This is not all; if this doctrine is true, since all men think and invent, since all, from first to last, and at every moment of their existence, seek the cooperation of the powers of nature, and try to make the most of a little, by reducing either the work of their hands, or their expenses, so as to obtain the greatest possible amount of gratification with the smallest possible amount of labour, it must follow, as a matter of course, that the whole of mankind is rushing towards its decline, by the same mental aspiration towards progress, which torments each of its members.

Hence, it ought to be made known, by statistics, that the inhabitants of Lancashire, abandoning that land of machines, seek for work in Ireland, where they are unknown; and, by history, that barbarism darkens the epochs of civilization, and that civilization shines in times of ignorance and barbarism.

There is evidently in this mass of contradictions something which revolts us, and which leads us to suspect that the problem contains within it an element of solution which has not been sufficiently disengaged.

Here is the whole mystery: behind that which is seen, lies something which is not seen. I will endeavour to bring it to light. The demonstration I shall give will only be a repetition of the preceding one, for the problems are one and the same.

Men have a natural propensity to make the best bargain they can, when not prevented by an opposing force; that is, they like to obtain as much as they possibly can for their labour, whether the advantage is obtained from a foreign producer, or a skillful mechanical producer.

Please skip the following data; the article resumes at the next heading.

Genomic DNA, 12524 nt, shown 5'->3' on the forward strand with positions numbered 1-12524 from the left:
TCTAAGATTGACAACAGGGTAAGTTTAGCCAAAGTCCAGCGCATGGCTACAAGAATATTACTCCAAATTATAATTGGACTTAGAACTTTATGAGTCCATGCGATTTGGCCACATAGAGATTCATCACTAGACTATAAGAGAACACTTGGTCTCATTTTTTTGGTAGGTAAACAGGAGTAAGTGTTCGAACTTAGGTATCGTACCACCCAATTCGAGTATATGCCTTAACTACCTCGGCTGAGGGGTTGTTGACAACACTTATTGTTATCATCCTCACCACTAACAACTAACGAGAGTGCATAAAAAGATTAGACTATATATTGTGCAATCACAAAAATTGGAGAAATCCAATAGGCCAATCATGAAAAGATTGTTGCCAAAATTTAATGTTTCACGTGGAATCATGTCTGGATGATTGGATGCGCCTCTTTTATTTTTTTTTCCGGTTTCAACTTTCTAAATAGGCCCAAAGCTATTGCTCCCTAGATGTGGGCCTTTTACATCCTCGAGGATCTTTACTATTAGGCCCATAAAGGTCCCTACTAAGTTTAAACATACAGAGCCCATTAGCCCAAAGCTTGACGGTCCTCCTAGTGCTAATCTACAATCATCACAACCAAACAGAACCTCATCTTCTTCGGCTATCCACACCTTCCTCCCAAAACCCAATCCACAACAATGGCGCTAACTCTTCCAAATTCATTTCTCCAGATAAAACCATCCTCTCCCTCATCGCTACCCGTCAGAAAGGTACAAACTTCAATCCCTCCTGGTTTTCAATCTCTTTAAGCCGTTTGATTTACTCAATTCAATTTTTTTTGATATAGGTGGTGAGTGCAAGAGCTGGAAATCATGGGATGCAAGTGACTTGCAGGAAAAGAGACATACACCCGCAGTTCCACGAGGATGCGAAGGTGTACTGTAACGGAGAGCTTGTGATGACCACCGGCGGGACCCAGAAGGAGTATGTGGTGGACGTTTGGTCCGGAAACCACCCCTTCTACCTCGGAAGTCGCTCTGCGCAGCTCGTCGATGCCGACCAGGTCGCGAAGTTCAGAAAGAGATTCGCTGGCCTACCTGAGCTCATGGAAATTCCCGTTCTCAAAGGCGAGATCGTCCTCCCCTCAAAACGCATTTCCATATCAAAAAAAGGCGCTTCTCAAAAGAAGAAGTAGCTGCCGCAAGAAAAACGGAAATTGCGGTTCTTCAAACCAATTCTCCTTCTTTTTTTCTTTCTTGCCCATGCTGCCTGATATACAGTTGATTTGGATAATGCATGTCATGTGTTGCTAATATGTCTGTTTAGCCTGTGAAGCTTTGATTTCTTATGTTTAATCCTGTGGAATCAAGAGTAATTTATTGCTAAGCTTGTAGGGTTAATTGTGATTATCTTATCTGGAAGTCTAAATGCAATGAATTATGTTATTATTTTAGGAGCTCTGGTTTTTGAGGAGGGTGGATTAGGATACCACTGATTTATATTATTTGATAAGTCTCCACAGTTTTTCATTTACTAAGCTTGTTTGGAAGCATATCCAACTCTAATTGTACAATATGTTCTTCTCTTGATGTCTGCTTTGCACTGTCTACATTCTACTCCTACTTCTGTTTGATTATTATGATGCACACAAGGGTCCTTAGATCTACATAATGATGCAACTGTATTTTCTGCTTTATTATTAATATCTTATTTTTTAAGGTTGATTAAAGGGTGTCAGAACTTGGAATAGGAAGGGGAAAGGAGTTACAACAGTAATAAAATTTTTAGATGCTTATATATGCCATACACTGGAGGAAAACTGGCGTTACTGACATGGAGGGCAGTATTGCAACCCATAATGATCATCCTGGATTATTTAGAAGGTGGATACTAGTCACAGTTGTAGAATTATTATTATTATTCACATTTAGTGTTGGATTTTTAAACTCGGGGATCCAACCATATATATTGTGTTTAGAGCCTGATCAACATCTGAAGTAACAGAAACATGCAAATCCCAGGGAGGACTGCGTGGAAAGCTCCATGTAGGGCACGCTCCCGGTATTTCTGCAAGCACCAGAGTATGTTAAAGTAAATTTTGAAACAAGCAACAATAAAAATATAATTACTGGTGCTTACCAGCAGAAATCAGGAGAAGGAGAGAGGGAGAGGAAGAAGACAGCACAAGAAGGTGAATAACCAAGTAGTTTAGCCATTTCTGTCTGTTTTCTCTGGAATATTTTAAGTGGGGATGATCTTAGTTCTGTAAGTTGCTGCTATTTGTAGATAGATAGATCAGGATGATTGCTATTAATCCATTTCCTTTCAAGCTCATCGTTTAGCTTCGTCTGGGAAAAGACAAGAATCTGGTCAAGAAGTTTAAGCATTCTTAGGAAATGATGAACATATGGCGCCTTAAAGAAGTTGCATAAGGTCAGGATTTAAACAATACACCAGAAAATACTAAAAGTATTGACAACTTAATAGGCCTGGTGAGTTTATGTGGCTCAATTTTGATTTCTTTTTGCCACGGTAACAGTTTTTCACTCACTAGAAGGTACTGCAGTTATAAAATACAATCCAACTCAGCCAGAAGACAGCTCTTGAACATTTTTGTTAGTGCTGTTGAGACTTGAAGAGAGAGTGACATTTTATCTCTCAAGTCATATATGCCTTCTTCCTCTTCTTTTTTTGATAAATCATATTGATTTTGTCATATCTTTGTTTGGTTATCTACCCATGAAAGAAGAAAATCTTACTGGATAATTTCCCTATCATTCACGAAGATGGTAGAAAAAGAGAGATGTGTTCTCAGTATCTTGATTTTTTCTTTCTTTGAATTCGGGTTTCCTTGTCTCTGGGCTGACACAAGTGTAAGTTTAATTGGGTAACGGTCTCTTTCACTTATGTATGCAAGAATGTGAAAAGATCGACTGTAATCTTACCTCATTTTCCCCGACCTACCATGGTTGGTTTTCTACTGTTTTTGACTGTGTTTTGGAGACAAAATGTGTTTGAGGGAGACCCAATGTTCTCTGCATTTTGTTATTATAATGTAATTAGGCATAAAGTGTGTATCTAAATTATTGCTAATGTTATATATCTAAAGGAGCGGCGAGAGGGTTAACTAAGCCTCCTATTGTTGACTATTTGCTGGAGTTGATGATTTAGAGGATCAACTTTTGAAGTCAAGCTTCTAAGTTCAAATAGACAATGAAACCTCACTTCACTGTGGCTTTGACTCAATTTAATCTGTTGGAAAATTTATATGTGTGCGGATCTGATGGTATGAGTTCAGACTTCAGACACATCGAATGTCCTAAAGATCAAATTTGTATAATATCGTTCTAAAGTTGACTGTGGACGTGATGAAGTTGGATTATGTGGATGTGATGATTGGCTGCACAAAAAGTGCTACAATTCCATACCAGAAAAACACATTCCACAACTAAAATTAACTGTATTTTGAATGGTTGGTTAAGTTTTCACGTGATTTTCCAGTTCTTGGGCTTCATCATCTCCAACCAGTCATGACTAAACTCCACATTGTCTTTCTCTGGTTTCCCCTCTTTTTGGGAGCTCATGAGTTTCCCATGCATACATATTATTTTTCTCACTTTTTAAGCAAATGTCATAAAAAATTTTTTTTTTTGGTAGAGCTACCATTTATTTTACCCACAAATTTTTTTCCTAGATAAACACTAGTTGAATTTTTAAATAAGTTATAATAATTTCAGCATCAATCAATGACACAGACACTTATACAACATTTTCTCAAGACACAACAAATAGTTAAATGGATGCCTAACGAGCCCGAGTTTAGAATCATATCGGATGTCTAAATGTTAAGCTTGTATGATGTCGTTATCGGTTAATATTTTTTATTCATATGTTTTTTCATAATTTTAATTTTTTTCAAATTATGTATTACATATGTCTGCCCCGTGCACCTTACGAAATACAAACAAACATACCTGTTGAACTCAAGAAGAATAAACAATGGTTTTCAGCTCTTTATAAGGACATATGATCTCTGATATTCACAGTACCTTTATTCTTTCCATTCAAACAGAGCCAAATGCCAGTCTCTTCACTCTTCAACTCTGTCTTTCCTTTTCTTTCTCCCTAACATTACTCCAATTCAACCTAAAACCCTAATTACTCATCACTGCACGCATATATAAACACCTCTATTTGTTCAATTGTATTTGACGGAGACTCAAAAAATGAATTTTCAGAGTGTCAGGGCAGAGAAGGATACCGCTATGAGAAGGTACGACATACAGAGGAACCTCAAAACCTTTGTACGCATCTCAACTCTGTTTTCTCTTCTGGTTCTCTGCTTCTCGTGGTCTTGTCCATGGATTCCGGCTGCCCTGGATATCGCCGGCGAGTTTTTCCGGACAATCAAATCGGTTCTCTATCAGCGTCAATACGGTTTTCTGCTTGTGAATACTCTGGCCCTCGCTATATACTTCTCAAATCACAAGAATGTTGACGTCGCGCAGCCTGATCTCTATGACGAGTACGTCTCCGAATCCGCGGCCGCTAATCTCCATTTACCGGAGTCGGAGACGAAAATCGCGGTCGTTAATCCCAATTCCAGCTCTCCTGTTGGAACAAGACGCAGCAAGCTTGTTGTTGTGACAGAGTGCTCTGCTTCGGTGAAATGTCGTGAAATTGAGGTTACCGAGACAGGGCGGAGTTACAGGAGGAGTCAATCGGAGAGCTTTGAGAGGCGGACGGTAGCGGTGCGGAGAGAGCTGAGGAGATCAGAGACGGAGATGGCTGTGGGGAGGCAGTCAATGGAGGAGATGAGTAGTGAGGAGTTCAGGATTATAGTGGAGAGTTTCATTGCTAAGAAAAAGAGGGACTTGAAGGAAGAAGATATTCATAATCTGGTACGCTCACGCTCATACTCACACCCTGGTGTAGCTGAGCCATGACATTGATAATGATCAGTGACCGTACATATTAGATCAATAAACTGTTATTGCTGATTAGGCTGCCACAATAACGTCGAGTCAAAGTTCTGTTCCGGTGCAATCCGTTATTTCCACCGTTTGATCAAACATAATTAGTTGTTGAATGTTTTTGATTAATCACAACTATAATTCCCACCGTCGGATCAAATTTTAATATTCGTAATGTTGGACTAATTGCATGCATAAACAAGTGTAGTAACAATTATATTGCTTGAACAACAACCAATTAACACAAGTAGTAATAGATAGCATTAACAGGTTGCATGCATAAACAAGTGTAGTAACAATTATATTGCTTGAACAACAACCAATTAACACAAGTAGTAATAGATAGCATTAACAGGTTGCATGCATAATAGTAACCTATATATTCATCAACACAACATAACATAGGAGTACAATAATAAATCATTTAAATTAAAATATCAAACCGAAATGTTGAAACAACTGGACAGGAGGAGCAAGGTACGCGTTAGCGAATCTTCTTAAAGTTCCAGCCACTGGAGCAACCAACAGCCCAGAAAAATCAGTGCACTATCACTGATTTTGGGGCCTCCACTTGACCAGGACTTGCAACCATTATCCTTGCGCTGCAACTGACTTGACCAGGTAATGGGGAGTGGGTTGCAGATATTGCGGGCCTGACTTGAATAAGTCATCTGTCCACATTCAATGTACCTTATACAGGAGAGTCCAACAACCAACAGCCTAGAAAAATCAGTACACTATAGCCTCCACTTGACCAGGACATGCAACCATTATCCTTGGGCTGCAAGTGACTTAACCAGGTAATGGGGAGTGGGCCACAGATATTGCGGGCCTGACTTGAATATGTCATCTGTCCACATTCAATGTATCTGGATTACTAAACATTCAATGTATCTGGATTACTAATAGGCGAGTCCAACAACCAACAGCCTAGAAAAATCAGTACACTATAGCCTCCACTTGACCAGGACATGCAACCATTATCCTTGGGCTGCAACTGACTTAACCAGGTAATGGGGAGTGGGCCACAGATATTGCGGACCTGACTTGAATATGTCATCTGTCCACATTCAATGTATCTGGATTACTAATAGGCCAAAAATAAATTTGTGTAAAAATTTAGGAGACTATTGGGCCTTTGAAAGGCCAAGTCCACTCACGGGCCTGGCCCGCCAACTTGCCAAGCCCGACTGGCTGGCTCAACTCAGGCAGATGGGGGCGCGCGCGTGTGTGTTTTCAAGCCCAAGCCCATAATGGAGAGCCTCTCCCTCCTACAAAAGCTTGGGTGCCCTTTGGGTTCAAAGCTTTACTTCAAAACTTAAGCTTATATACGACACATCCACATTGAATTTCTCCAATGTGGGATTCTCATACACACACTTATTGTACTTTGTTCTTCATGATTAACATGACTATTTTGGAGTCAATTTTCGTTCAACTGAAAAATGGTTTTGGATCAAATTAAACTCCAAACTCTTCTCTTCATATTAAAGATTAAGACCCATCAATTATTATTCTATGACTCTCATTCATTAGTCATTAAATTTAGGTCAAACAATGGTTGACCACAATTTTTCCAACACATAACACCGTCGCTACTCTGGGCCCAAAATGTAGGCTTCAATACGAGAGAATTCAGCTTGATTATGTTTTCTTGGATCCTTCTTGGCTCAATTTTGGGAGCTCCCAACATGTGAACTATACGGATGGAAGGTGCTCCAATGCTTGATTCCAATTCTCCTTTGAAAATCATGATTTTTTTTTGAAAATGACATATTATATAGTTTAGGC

The theoretical objection which is made to this propensity is the same in both cases. In each case it is reproached with the apparent inactivity which it causes to labour. Now, labour rendered available, not inactive, is the very thing which determines it. And, therefore, in both cases, the same practical obstacle - force, is opposed to it also. The legislator prohibits foreign competition, and forbids mechanical competition. For what other means can exist for arresting a propensity which is natural to all men, but that of depriving them of their liberty?

In many countries, it is true, the legislator strikes at only one of these competitions, and confines himself to grumbling at the other. This only proves one thing, that is, that the legislator is inconsistent.

Harm Of False Premise

We need not be surprised at this. On a wrong road, inconsistency is inevitable; if it were not so, mankind would be sacrificed. A false principle never has been, and never will be, carried out to the end.

Now for our demonstration, which shall not be a long one.

James B. had two francs which he had gained by two workmen; but it occurs to him, that an arrangement of ropes and weights might be made which would diminish the labour by half. Thus he obtains the same advantage, saves a franc, and discharges a workman.

He discharges a workman: this is that which is seen.

And seeing this only, it is said, "See how misery attends civilization; this is the way that liberty is fatal to equality. The human mind has made a conquest, and immediately a workman is cast into the gulf of pauperism. James B. may possibly employ the two workmen, but then he will give them only half their wages for they will compete with each other, and offer themselves at the lowest price. Thus the rich are always growing richer, and the poor, poorer. Society wants remodelling." A very fine conclusion, and worthy of the preamble.